Two weeks ago, $20 worth of gas got Delenia Phillips twice as far in her late model Ford.
The Elko resident says that she was shocked when she pulled up to the gas pumps the other day, to see prices had risen nearly 20 cents per litre.
“It makes life difficult for everybody,” she said. “It really adds to the price of everything.”
She says that when she drove from Newgate to Fernie the other day, it cost nearly $10 more for the trip than usual. In a rural area, she says the rising price of gas makes more even greater costs, because there are few choices between gas stations, and there are few options other than driving.
Over the past few weeks gas prices have risen in B.C. drastically due to the external factors affecting global oil production.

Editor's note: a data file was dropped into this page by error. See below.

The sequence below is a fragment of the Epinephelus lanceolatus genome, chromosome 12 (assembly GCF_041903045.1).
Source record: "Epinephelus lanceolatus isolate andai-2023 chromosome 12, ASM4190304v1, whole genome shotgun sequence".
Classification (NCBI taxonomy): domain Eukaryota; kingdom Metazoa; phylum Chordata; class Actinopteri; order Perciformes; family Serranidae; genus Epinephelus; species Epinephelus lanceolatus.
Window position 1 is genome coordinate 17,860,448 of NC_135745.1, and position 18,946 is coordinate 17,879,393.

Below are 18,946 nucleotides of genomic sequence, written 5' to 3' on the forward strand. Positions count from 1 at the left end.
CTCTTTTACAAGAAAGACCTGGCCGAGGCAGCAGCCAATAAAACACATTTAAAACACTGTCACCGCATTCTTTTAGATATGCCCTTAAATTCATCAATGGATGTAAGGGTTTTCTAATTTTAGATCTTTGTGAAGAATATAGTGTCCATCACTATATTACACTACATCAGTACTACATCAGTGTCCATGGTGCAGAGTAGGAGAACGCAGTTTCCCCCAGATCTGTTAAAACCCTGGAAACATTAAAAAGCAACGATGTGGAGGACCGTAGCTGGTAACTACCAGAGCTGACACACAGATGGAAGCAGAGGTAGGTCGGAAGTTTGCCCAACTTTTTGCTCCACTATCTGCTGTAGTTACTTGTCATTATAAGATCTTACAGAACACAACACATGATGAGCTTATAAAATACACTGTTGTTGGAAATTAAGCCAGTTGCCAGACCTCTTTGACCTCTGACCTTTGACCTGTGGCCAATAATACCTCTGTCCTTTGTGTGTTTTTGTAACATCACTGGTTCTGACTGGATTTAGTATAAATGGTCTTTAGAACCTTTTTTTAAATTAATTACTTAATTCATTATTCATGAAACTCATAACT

Currently, B.C. has the highest gas prices in the country, with Manitoba holding the lowest.
In early September analysts said that the spike in prices in the states was due to refineries being damaged by Hurricane Harvey.
The recent spike affecting Canadian prices in November is part in parcel with wholesale gas prices rising, according to Dan McTeague, an analyst with GasBuddy.
He says that the prices are rising due to smaller factors, like a leak found in the Exporter Pipeline which delivers fuel across the U.S.
The main factor, he says is that the U.S. economy is booming right now and the demand for fuel is ever-increasing, eliminating the supply glut that previously kept prices hovering at the $1.00 per litre mark.
As for Phillips, she says the prices won’t keep her from making trips back and forth to town, but it will definitely affect how much gas she’ll be putting in her tank at a time.